A coroner has heard that the father of a woman involved in a car crash, which killed a Napier kindergarten teacher, made a 111 call because she was suicidal.

Patrick Sayers earlier told the hearing that his daughter Lyree Sayers had bouts of depression but she mostly seemed fine.

He said she never discussed suicide with him, and he didn't know about any suicide attempts.

Hawke's Bay Area Commander Inspector Tania Kura told the hearing on Wednesday that she spoke to Mr Sayers on the night of the crash.


Inspector Kura said Mr Sayers told her he wouldn't be surprised if Lyree had tried to commit suicide by crashing.

Mr Sayers told the hearing yesterday that Inspector Kura was mistaken in her evidence, and those were not his actual remarks.

"Everything was just shooting through my mind of possibilities that could have happened."

He said one of his thoughts was that Lyree might have swerved on to the other side of the road because she had depression and children with depression sometimes commit suicide.

He said it was just one possibility he thought might have happened. The other idea he said he had, was that she was distracted because she was upset after arguing with her partner, and she wasn't paying full attention to the road.

He said he didn't mean for one moment that she had actually done it.

He repeatedly told the hearing when questioned by Crown prosecutor Clayton Walker, that he didn't know his daughter was suicidal before the crash, nor that she had tried to kill herself in the past.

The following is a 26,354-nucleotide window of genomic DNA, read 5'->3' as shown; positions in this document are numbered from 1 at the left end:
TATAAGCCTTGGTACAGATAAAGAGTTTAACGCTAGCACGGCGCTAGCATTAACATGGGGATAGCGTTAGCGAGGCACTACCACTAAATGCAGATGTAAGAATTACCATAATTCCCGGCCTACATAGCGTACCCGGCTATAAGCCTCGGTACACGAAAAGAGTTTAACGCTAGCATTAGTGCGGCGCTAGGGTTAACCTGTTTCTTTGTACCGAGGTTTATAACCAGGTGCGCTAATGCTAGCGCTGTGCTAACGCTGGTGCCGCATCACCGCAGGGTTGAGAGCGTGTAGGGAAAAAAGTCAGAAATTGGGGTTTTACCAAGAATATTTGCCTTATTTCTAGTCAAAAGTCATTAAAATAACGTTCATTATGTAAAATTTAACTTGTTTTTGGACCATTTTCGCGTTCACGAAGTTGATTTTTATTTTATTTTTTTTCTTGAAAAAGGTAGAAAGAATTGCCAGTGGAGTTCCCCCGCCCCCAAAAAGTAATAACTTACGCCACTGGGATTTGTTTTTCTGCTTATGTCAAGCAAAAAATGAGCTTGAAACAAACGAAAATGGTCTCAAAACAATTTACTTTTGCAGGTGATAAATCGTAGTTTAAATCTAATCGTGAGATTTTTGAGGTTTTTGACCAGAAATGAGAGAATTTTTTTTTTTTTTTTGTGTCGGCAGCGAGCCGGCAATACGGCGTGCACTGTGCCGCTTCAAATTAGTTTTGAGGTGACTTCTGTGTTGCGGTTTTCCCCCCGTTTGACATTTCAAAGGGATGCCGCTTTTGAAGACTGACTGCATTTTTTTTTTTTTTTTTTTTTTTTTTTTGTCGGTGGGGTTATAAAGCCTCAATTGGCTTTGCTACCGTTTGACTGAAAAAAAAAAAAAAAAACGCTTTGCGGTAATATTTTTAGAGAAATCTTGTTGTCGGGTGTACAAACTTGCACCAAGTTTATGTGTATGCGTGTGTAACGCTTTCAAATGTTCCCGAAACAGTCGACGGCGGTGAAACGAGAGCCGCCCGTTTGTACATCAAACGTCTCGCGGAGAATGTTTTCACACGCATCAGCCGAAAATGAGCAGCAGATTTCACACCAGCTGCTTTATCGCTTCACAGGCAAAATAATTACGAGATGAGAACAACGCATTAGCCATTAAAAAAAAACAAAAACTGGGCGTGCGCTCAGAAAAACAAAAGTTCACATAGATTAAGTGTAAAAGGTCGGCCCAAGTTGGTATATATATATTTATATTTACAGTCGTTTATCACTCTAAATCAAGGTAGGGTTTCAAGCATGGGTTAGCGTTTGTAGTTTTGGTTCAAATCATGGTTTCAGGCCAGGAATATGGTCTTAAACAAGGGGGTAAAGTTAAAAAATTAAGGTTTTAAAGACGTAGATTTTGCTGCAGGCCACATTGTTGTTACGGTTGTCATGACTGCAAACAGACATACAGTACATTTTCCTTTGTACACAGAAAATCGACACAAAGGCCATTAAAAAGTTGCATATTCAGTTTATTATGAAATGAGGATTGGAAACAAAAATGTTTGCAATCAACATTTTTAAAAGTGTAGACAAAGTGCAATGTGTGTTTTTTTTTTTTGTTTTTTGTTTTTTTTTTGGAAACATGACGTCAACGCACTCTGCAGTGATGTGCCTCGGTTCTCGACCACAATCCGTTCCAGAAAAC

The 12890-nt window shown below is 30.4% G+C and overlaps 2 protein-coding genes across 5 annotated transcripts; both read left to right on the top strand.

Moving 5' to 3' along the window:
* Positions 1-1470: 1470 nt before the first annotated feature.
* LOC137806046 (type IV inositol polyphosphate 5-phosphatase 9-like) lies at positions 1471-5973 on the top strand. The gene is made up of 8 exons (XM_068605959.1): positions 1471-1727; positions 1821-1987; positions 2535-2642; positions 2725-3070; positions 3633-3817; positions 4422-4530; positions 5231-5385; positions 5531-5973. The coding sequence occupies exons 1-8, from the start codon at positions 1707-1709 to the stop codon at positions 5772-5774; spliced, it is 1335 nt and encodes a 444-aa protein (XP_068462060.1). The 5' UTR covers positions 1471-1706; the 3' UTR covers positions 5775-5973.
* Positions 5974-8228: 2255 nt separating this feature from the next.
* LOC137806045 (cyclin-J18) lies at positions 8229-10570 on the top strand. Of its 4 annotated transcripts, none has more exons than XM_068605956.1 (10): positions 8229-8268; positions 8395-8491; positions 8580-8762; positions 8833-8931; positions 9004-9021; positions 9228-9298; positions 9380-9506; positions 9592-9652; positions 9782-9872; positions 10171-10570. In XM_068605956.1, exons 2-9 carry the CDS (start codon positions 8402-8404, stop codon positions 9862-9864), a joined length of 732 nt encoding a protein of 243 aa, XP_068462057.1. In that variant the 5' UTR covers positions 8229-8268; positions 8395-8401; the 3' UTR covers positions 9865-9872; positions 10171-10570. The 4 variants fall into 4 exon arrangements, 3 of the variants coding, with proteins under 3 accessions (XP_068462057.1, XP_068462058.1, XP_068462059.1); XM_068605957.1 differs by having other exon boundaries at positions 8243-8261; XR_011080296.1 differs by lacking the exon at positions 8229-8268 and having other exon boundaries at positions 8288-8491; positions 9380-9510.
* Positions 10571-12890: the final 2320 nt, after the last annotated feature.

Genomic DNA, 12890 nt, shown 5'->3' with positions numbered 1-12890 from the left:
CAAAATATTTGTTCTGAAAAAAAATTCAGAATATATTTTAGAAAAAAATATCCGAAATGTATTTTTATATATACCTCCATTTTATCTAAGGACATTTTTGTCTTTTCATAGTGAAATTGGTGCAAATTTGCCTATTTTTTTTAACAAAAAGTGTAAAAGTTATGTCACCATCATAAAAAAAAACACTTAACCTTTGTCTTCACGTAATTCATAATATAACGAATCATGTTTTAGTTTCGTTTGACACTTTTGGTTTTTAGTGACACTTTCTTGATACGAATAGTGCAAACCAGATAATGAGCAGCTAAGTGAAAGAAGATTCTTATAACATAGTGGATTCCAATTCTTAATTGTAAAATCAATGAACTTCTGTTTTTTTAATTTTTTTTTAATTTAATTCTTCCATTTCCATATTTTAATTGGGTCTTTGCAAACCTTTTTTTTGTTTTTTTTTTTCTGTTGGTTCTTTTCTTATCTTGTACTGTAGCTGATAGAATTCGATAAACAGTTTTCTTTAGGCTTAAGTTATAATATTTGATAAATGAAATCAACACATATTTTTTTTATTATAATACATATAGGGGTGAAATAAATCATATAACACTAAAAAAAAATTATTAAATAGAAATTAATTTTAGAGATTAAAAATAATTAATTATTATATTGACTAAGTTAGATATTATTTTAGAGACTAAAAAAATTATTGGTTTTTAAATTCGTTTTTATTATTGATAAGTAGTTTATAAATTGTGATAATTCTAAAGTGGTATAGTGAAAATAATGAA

A phone call between Mr Sayers and police was then played to the Coroner's hearing. This phone call was not allowed to be used as evidence during Ms Sayers' manslaughter trial last year.

It was a call Mr Sayers made to police two years before the crash, when Ms Sayers had been living in Auckland with her then partner. Her partner had called Mr Sayers because she had taken off in her car and was upset.

In the call to emergency services, Mr Sayers said his daughter had just threatened to kill herself. He told the call-taker that "she has been psychotic on and off for a number of years".

He said Lyree had been in contact with her brother and had been telling him more and more that she wanted to kill herself.

In the 2014 phone call, Mr Sayers warned police "there's also a chance she might just drive into someone and kill herself or someone else".

After hearing the phone call played to the Coroner's hearing, Mr Sayers said he wasn't lying when he earlier stated he didn't know his daughter was suicidal.

Mr Sayers said he can't remember Lyree having suicidal thoughts. He said his memory from that time could still be scrambled.

Crown prosecutor Clayton Walker said to him, that after Ms Sayers was charged with manslaughter, he "did not want to help police in any way with what he knew about her".

"I can't remember that at all," Mr Sayers said.

Coroner Tim Scott has reserved his decision.

Where to get help:

Lifeline: 0800 543 354 (available 24/7)
Suicide Crisis Helpline: 0508 828 865 (0508 TAUTOKO) (available 24/7)
Youthline: 0800 376 633
Kidsline: 0800 543 754 (available 24/7)
Whatsup: 0800 942 8787 (1pm to 11pm)
Depression helpline: 0800 111 757 (available 24/7)
Rainbow Youth: (09) 376 4155
Samaritans 0800 726 666
If it is an emergency and you feel like you or someone else is at risk, call 111.